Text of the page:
I’m guessing that I had mild scoliosis as a kid, but when I hit my 60s and started losing height, instead of pancaking down, the way most people do, I spiraled down. My scoliosis may not have been obvious when I started taiji at age 60, but six or seven years later, it had become so.

I worked really hard to correct my twistedness, even changing the way I slept, but I found it difficult because it required the ability to visualize in 3-D, which I don’t have

When I began doing Yi Ren Qigong, I discovered I had an unexpected ally:

My qi.

It did not want to come up through my body crooked. It would insist on pulling my hips and back into alignment, providing a de-spiraling stretch that my thinking mind could not figure out how to orchestrate, a powerful stretch that somehow felt very natural and safe. And I do believe that very slowly but surely, I am becoming less twisted as a result. I don’t know if I can change my bones, but I may be able to change the tissues connecting them.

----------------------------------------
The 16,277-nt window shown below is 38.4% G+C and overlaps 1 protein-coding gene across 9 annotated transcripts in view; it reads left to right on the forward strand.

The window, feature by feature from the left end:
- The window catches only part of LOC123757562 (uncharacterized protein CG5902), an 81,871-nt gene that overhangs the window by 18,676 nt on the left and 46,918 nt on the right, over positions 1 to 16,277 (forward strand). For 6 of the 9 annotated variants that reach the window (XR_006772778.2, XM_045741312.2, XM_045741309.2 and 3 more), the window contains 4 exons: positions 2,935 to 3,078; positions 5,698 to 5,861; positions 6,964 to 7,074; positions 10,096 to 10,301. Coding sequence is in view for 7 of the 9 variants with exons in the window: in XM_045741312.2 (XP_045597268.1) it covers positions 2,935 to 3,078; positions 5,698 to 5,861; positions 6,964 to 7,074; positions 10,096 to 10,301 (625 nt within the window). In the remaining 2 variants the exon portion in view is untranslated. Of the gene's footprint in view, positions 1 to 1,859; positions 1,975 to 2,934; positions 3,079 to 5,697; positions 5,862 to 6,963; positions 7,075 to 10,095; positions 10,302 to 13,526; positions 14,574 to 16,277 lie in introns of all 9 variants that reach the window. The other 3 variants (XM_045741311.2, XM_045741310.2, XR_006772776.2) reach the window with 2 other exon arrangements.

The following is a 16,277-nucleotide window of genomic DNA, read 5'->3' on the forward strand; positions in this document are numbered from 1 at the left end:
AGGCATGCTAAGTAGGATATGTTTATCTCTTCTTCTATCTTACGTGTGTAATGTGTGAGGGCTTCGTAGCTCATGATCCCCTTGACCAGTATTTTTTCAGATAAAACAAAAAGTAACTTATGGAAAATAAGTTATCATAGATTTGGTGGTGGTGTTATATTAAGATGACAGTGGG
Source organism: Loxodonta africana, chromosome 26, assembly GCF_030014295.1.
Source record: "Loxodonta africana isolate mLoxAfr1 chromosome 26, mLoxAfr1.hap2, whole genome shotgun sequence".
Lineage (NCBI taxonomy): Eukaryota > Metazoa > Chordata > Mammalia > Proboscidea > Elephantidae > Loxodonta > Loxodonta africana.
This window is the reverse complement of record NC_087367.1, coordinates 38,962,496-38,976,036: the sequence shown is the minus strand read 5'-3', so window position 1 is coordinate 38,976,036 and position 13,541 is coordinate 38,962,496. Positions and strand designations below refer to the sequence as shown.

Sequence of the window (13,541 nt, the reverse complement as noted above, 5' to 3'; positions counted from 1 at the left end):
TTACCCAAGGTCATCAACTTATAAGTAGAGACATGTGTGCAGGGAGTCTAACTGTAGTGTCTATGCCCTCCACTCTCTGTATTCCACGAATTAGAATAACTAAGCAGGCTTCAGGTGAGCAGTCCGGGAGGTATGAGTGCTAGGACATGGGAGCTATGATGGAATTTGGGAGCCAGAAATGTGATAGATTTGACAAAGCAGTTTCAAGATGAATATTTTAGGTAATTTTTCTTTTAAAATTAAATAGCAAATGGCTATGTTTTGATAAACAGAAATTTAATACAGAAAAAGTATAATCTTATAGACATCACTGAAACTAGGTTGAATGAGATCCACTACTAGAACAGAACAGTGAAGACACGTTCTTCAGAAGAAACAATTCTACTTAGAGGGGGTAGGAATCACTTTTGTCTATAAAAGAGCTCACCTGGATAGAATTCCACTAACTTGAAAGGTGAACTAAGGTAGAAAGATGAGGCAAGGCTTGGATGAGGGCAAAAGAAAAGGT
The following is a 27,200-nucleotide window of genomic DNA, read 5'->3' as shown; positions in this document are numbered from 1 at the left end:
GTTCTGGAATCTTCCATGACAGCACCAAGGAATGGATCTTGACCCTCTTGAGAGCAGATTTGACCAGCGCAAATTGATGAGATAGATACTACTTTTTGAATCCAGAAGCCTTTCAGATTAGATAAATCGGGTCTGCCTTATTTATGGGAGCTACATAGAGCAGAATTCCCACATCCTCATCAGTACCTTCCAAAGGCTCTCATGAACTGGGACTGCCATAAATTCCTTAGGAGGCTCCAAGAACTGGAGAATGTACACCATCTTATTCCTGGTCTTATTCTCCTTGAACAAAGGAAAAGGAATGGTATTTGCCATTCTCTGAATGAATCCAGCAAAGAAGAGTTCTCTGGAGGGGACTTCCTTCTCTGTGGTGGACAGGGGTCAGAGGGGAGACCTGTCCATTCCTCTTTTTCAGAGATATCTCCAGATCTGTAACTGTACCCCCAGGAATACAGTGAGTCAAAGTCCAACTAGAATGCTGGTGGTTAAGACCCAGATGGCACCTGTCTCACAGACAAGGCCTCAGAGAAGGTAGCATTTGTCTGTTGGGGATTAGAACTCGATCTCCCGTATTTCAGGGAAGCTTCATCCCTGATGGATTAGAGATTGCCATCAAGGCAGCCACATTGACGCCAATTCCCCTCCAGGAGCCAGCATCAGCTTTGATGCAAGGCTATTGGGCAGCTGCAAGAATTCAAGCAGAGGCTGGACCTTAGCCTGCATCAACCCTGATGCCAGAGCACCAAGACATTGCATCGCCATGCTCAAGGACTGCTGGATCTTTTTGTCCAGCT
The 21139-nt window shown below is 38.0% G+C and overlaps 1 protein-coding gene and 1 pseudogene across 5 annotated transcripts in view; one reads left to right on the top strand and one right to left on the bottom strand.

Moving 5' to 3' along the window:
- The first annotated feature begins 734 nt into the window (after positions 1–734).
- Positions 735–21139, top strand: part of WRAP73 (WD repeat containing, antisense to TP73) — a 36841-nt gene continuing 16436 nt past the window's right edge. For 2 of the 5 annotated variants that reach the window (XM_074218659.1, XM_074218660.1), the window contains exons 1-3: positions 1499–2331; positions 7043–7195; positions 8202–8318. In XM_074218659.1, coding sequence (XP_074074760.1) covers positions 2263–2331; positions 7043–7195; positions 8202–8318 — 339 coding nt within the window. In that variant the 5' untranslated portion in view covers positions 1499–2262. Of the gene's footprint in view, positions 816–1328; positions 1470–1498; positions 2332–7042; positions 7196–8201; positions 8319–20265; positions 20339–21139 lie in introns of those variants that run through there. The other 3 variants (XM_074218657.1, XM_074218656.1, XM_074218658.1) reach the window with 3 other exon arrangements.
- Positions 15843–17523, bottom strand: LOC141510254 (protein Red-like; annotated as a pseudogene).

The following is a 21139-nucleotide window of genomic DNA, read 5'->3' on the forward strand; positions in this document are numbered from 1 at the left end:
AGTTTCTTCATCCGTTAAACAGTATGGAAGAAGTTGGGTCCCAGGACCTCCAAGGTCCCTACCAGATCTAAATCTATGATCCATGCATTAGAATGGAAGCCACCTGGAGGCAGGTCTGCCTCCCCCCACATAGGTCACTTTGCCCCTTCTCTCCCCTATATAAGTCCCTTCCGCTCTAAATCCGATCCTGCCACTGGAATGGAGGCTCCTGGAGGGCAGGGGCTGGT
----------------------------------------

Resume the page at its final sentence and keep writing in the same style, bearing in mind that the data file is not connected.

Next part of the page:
So although Damo Mitchell sees proper alignment as a prerequisite to serious energy work, in my experience there’s a bit of a chicken-or-the-egg element at play here: It probably helps to be properly aligned when you start internal energy work, but if you’re not, perhaps your qi will set you straight.

In any event, I think the Daoist Spinal Wave is helping my qi straighten me out.

Mitchell writes that he does it for 10 minutes a day when he first gets up, for the health of his spine.

My sister said, “Ten minutes!”

But 10 minutes is easy, once you get into a nice, flowful groove.

To do the Daoist Spinal Wave, stand with feet hip-width apart and arms hanging by your sides. Bend your knees slightly, and as you sink, gently push your pelvis forward a bit.